My daughter is expecting, and I am certain our new grandchild will be a Central Banker, since she is having an uncontrollable craving for baloney. The economic mythology that has driven Central Bankers worldwide to drive interest rates to all-time lows is beginning to stimulate inflationary trends
the same way that printing presses did in the past. And that in turn has had an impact on the much heralded 4 percent safe withdrawal rate that Bill Bengen promulgated in the mid-1990s to describe the rate of withdrawal that a retiree could take from their earnings and principal, and secure a lifetime income stream.
The increasing inflation headwinds were commented on by esteemed economist Martin Feldstein in the Wall Street Journal. Many financial planners and economists now believe that the safe withdrawal rate is well below 4 percent. Lifetime income options like fixed indexed annuities are ideal in this environment or when the market corrects multiple times over a retirement horizon. So what about the age-old theory of buy and hold?
Buy and hold is a passive investment strategy in which an investor buys a diversified portfolio and holds for a long time period, regardless of the ups and downs. Does this create an unnecessary risk, especially for retirees in the “red zone” prior to retirement, now that we are 64 months into the fourth longest bull market in history, according to Franklin Templeton Mutual Fund Group?
See also: Why buy and hold still works
Let’s say a client has a total of $500,000 by age 55 and the monies are diversified between various asset classes. Applying the rule of 72, if a client earns an average of 7.2 percent for the next 10 years, at age 65, they would have $1 million, at age 75, they would have $2 million and by age 85, they would have $4 million (assuming no withdrawals). [The rule of 72 is for illustrative purposes and does not reflect an actual investment as investment values will fluctuate.]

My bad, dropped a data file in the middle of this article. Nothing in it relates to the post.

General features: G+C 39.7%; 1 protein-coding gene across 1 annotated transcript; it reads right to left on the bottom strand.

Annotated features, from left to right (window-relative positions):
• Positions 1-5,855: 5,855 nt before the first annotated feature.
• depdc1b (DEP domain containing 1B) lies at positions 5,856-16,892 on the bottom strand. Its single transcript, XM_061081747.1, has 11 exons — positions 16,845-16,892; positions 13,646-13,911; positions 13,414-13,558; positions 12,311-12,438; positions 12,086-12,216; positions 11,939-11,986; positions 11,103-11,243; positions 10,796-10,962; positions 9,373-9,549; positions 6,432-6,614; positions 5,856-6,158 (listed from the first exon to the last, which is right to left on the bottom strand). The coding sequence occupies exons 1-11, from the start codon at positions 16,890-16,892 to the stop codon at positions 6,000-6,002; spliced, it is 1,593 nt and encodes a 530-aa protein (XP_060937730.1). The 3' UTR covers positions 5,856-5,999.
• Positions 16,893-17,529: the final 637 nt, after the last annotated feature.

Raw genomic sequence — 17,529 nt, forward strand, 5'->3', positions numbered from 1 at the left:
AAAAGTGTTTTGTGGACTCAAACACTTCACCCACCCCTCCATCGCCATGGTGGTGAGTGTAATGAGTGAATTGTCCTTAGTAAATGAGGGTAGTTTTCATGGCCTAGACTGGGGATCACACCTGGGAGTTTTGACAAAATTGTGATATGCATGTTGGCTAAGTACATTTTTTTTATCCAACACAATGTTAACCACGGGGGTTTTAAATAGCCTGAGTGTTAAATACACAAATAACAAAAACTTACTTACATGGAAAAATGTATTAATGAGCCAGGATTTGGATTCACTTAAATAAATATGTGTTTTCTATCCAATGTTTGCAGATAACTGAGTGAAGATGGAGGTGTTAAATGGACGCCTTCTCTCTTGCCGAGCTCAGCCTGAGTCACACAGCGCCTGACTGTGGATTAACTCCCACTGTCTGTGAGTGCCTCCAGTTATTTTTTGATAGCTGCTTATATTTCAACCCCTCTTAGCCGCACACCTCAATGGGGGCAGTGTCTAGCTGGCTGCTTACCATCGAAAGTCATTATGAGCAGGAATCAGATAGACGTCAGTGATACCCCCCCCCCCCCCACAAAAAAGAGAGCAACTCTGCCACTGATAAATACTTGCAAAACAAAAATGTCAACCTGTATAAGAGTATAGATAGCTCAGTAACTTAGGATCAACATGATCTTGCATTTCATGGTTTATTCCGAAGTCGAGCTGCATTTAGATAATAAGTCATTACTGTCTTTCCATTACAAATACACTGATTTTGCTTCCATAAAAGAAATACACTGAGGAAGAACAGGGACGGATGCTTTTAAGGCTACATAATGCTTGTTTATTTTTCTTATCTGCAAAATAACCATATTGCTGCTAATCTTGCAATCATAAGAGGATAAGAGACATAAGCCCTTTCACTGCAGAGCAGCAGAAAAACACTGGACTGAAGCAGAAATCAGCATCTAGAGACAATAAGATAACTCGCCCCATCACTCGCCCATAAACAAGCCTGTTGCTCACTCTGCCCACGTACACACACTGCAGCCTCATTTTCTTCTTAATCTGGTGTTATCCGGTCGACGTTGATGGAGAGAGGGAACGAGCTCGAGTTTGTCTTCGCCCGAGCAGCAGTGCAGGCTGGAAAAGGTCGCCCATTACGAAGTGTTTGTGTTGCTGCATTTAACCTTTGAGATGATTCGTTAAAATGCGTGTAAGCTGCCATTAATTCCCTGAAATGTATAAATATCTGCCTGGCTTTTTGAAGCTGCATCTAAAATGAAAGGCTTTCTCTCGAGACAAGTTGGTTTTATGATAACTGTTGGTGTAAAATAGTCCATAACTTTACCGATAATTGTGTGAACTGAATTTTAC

What happens with traditional buy and hold when a loss is experienced in the same hypothetical portfolio? Let’s say that the client retired and immediately suffered a 50 percent market loss in the first year of retirement. This is called lousy timing or luck in worldly times, or sequence of returns risk, in financial jargon. The portfolio is now worth $250,000, but the client decides to hang in there, ride it out and double down. The client does exactly as instructed, and the market comes back and averages 7.2 percent from there forward so that the client at age 85 now has $2 million instead of $4 million in the above.
What was the cost was of buy and hold for similar investors in 2001 and 2008? Hypothetically, it would have been $2 million. Because of portfolio losses, the rule of 72 worked on a smaller value resulting in a reduced value for their portfolio. Conversely, many clients who invested in a fixed income investment or fixed indexed annuity
have, hypothetically, sacrificed double-digit returns, according to Standard and Poor’s over the last five years, but they have benefited from mitigating retirees' greatest concern, outliving their income, according to Allianz. Time in the market will always be more important in some opinions than timing the market. However, when we don’t have much time on this earth, cooler, saner, calmer heads should prevail when losses can’t be made up.
In conclusion, theories like buy and hold and withdrawal rates are like Santa Claus, the tooth fairy and Central Bankers in uncharted economic waters. They walk down the street, find a million dollars and guess who picks up the money? The Central Banker, of course, because the other two are mythical creatures.
Beware of the rule of 72 deep into bull markets and deep into retirement. Instead look to options like a personal pension or private pension that can provide a tax-free or tax-deferred alternative and an income for life. In addition, these hybrid lifetime income options can be utilized for a number of flexible needs in retirement, such as increasing income, confinement, chronic illness riders
, and even unemployment.